How you walk is just as unique as your fingerprint, your iris pattern and your voice!
Before the pandemic, about 450,000 people walked through New York’s Times Square every day! Now, what if I told you that each of these 450,000 individuals had a completely unique stroll through that space? Yes, every human being on Earth has their own singularly individual style of walking!
Recommended Video for you:
Your gait is your walking pattern. It is the acutely identifiable style in which you and only you move across the surface of this planet.
A gait is divided into specific movements called step cycles, also known as the gait cycle. A cycle begins with lifting and stepping down the right foot (right-foot-forward to rest), followed by the same step with the left foot (left-foot-forward to rest).
A complete count of right and left together results in one step cycle.
Each person’s unique gait depends on their weight, spinal alignment, length of limbs, posture, and the nature, speed, style and periodicity of the gait cycle. Furthermore, your gait while jogging has a different pattern from your gait when walking or running. Your skipping gait is another variation of your gait pattern.
Gait – An Identification Tool?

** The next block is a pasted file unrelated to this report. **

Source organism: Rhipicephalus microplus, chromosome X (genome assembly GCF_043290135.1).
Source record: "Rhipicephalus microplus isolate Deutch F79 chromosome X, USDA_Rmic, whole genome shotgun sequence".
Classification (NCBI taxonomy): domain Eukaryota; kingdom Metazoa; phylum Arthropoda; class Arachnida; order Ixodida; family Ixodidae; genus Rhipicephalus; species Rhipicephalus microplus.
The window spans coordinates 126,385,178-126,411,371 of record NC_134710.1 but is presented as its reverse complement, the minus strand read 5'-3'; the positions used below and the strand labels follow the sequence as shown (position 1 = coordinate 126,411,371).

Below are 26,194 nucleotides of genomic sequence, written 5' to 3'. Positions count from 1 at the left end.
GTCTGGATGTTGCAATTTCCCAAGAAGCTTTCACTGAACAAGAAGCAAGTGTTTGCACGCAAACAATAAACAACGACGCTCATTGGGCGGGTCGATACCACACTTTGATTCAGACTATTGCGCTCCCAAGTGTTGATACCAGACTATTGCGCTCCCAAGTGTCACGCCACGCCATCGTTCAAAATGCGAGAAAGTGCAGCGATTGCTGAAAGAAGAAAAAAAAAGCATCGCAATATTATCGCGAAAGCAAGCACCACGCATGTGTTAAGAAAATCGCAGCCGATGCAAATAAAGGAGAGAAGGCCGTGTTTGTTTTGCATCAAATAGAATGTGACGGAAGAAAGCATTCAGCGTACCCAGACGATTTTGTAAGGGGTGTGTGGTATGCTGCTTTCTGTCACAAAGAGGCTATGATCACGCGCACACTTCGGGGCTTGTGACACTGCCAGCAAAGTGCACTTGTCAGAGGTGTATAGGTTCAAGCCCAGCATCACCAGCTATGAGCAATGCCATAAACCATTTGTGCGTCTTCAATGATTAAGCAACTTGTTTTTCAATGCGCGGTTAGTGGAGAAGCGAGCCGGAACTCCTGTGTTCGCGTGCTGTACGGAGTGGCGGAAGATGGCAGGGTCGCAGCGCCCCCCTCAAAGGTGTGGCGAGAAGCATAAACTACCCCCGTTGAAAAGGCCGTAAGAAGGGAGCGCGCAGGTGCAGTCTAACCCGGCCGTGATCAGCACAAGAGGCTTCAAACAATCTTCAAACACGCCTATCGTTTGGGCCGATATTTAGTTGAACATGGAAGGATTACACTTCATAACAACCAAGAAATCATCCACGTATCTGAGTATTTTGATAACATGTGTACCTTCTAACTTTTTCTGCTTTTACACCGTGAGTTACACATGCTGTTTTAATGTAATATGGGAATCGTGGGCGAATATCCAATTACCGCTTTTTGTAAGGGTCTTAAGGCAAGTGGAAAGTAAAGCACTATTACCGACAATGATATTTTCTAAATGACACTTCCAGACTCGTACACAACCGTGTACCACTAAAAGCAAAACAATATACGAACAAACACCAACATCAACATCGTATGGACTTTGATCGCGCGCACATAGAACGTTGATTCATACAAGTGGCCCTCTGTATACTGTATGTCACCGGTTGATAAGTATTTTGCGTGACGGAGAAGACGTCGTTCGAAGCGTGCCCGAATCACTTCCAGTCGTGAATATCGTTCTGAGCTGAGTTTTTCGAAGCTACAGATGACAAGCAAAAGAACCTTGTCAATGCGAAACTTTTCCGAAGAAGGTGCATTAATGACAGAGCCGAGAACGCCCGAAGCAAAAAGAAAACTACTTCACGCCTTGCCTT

You’ve surely heard of facial recognition, as well as high-security rooms whose door locks only open with an authorized person’s eye scan. More common are phones that use fingerprints or facial recognition to unlock the home screen. I remember being fascinated by Edna’s voice recognition door in The Incredibles! Such cameras and scanners work by capturing facial features, iris and retinal patterns, fingerprints and voice patterns.
So, can we add movement patterns to the list? Can your gait be used to biometrically determine your identity? Yes, absolutely!
People do this all the time. We unconsciously identify our friends and family by the way they walk, which is as easily recognizable and peculiar to an individual as their sense of fashion or their laugh.
Now, the ability to identify gait is programmed into machines with superior pattern analysis capabilities, and just as software can identify faces, these gait identification devices can identify people according to how they move.
Sensors even measure the pressure a person exerts on their feet when walking or standing, and the distribution of that pressure. This is termed baropodometry. This information can tell us how a person moves or keeps their feet while walking or standing.
The hope is that it could be used the same way it was in Mission Impossible: Rogue Nation, where a gait analysis corridor guards an encrypted ledger.
Pros And Cons Of Gait Identification